Bats of the United States
- Canyon bat Parastrellus hesperus
- Eastern Pipistrelle Parastrellus subflavus
- Big Brown Bat Eptesicus fuscus
- Evening Bat Nycticeius humeralis
- Western Red Bat Lasiurus blossevillii
- Eastern Red Bat Lasiurus borealis
- Hoary Bat Lasiurus cinereus
- Southern Yellow Bat Lasiurus ega
- Seminole Bat Lasiurus seminolus
- Allen's Big-eared Bat Idionycteris phyllotis
- Spotted Bat Euderma maculatum
- Rafinesque's Big-eared Bat Corynorhinus rafinesquii
- Townsend's Big-eared Bat Corynorhinus townsendii
- Southwestern Myotis Myotis auriculus
- Southeastern myotis Myotis austroriparius
- California Myotis Myotis californicus
- Western Small-footed Myotis Myotis ciliolabrum
- Long-eared Myotis Myotis evotis
- Gray Myotis Myotis griseus
- Keen's Myotis Myotis keenii
- Eastern small-footed myotis Myotis leibii
- Little Brown Bat Myotis lucifugus
- Northern Long-eared Myotis Myotis septentrionalis
- Indiana bat Myotis sodalis
- Fringed Myotis Myotis thysanodes
- Cave Myotis Myotis velifer
- Long-legged Myotis Myotis volans
- Yuma Myotis Myotis yumanensis
- Silver-haired Bat Lasionycteris noctivagans
- Wagner's Mastiff Bat Eumops glaucinis
- Western Mastiff Bat Eumops perotis
- Underwood's Mastiff Bat Eumops underwoodi
- Pallas's Mastiff Bat Molossus molossus
- Pocketed Free-tailed Bat Nyctinomops femorosaccus
- Big Free-tailed Bat Nyctinomops macrotis
- Brazilian Free-tailed Bat Tadarida brasiliensis
- Pallid Bat Antrozous pallidus
- Ghost-faced Bat Mormoops megalophylla
- Mexican Long-tongued Bat Choeronycteris mexicana
- Hairy-legged Vampire Bat Diphylla ecaudata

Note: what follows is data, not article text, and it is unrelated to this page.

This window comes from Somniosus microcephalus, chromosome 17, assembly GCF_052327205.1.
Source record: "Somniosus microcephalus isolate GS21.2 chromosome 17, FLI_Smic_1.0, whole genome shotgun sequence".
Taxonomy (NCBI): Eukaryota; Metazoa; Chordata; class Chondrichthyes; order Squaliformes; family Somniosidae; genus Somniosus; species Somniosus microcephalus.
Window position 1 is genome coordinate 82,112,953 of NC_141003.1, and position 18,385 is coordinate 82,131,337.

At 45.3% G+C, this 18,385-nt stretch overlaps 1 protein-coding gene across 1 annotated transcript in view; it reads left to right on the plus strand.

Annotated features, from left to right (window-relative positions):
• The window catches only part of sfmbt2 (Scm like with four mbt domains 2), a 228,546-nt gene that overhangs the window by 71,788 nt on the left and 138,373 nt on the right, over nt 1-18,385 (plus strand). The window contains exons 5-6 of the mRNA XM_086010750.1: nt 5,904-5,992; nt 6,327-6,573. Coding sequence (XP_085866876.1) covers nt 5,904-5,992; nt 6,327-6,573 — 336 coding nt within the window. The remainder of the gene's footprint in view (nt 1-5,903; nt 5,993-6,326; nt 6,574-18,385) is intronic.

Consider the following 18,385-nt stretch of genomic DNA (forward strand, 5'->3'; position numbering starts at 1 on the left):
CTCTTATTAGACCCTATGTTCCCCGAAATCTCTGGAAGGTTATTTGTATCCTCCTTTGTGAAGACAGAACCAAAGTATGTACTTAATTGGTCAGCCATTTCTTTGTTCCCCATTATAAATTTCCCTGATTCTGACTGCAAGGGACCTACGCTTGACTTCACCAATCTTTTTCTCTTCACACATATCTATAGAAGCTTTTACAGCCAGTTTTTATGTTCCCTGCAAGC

- Mexican Long-nosed Bat Leptonycteris nivalis
- Southern Long-nosed Bat Leptonycteris curasoe
- California Leaf-nosed Bat Macrotus californicus
- Common Vampire Bat Desmodus rotundus
Notable bat roosts
The Ann W. Richards Congress Avenue Bridge, which crosses over Lady Bird Lake in Austin, Texas, is the world largest urban bat colony.
Seventeen species of bats live in the Carlsbad Caverns National Park, including a large number of Mexican Free-tailed Bats. It has been estimated that the population of Mexican Free-tailed Bats once numbered in the millions but has declined drastically in modern times. The cause of this decline is unknown but the pesticide DDT is often listed as a primary cause.
As of February 2011, at least three states had an official bat. The general assembly of North Carolina considered a bill in 2007 that would have made Rafinesque's Big-eared Bat as its state bat. The bill passed 92-15, but died in the state senate.
|State||State bat||Scientific name||Image||Year adopted|
|Oklahoma||Mexican free-tailed bat||Tadarida brasiliensis||2006|
|Virginia||Virginia Big-eared Bat||Corynorhinus townsendii virginianus||2005|
- "Carlsbad Caverns National Park: Bats". National Park Service. Archived from the original on 8 January 2009. Retrieved 2009-01-26.
- "House Bill 1683 Official State Bat (2007-2008 session)". North Carolina General Assembly. Retrieved 19 August 2011.
- "Senate Selects Bat as State’s Flying Mammal". Oklahoma State Senate: Communications Division. 8 March 2006. Retrieved 18 August 2011.
- "Senate Concurrent Resolution No. 95, 74th Legislature, Regular Session (1995)". Texas State Legislature. 1995. Retrieved 18 August 2011.
- "HB 2579 Bat, big-eared; designating as official emblem of State.". Virginia State Legislature. 31 March 2005. Retrieved 18 August 2011.
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